Category Archives: Motion to Dismiss

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The Injunction Conundrum – When Can a Class Action Plaintiff Sue for Injunctive Relief?

a href=”https://gtlawconsumerproductscounselor.lexblogplatformtwo.com/files/2014/07/shutterstock_153943454.jpg”>As the Supreme Court has tightened the requirements for certifying a damages class action, some in the plaintiff’s bar have responded by focusing on class actions seeking injunctive relief, particularly in cases against consumer products companies.  To certify a class under Rule 23(b)(2), a plaintiff does not have to demonstrate predominance or superiority, and … Continue Reading

Court Rejects Preemption and Primary Jurisdiction Arguments in “All Natural” Case

In our February 12, 2014 post, entitled “Consumer Class Actions Trending From Attacking ‘All Natural’ to ‘Raw,’” we addressed whether claims challenging consumer product advertising as “all natural” were preempted in the absence of specific guidance from the FDA and the mixed results the argument has produced.  In Ault v. J.M. Smucker Co. et al., 2014 … Continue Reading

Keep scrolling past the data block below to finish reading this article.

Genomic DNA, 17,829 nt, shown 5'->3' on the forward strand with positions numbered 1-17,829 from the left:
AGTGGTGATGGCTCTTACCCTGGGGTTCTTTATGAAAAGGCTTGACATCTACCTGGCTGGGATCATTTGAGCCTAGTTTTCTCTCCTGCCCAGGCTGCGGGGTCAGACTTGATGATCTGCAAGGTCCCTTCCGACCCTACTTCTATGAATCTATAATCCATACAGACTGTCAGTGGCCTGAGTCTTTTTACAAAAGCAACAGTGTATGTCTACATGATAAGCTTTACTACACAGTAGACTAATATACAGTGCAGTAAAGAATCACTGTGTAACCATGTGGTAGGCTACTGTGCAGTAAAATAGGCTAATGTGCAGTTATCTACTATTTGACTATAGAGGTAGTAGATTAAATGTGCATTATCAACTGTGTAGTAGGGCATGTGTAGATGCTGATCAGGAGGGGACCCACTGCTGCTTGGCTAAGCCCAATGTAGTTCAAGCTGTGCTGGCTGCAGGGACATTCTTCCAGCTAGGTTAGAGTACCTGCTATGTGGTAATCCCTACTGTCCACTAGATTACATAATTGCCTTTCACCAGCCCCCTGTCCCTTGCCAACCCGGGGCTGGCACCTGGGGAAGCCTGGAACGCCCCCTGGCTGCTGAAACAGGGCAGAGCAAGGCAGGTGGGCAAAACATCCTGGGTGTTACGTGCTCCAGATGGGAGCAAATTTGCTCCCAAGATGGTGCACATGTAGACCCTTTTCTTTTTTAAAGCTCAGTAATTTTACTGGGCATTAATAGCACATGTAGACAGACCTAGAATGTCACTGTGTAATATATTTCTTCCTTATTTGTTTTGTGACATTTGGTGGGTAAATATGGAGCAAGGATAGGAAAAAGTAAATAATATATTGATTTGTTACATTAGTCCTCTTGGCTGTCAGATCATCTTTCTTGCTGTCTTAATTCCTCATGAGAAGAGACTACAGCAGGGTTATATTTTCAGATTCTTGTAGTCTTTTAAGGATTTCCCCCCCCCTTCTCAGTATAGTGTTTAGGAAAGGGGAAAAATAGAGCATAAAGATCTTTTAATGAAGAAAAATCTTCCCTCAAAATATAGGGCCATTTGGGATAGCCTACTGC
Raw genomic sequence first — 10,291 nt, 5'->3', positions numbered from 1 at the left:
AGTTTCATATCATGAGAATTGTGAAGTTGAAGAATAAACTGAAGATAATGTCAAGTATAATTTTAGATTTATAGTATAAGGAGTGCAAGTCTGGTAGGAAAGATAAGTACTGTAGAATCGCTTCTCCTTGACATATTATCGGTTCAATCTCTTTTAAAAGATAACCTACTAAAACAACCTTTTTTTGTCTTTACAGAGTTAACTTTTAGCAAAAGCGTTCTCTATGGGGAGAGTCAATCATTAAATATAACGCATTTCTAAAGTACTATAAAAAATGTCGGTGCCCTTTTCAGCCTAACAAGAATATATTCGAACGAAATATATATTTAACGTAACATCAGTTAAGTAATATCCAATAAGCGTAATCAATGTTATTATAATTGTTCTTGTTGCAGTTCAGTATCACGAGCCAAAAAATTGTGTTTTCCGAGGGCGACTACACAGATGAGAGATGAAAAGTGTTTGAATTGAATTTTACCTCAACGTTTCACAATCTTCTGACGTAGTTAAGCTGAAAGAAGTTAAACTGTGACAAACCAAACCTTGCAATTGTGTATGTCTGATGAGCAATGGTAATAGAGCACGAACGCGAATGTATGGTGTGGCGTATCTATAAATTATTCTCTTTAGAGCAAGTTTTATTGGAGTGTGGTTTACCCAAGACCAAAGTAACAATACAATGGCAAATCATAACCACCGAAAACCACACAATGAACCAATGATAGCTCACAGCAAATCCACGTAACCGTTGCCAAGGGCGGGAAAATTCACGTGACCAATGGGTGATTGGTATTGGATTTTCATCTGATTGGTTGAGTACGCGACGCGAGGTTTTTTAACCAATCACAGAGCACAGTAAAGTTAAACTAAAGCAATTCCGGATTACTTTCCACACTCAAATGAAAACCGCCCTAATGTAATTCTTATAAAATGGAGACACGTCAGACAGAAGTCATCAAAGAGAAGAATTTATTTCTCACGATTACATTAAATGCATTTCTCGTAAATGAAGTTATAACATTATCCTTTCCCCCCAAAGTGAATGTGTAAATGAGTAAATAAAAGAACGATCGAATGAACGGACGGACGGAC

Former Lance Armstrong Endorsement of Supplement Company FRS Doesn’t Support False Advertising Class Action, Court Rules

On February 25, 2014, the U.S. District Court for the Central District of California dismissed a putative class action against supplement maker The FRS Company and its former endorser, cyclist Lance Armstrong, in the case of Martin v. FRS Company, et al., Case No. CV-13-01456-BRO (MANx).  The Plaintiffs, alleged purchasers of FRS products, claimed that … Continue Reading

Strategy of Offering Refunds to Moot Class Actions Gains Traction

As addressed in a separate post on this blog, the Supreme Court’s decision in Symczyk v. Genesis Healthcare Corp., 133 S.Ct. 1523 (2013) and cases since raised the issue of whether a defendant’s unaccepted offer of judgment for complete relief can moot class actions before a class is certified, which in turn raises the issue … Continue Reading

Hope for Consumer Products Companies Facing ‘Natural’ Class Actions

Greenberg Traurig Shareholder Ed Chansky highlights a recent decision dismissing consumer fraud claims alleging a personal care product was mislabeled as “all natural.”  The key aspects of the decision were: “Natural” is a vague and ambiguous term without a single or universal definition. The plaintiffs’ proposed definition of “natural” as “existing in or produced by … Continue Reading
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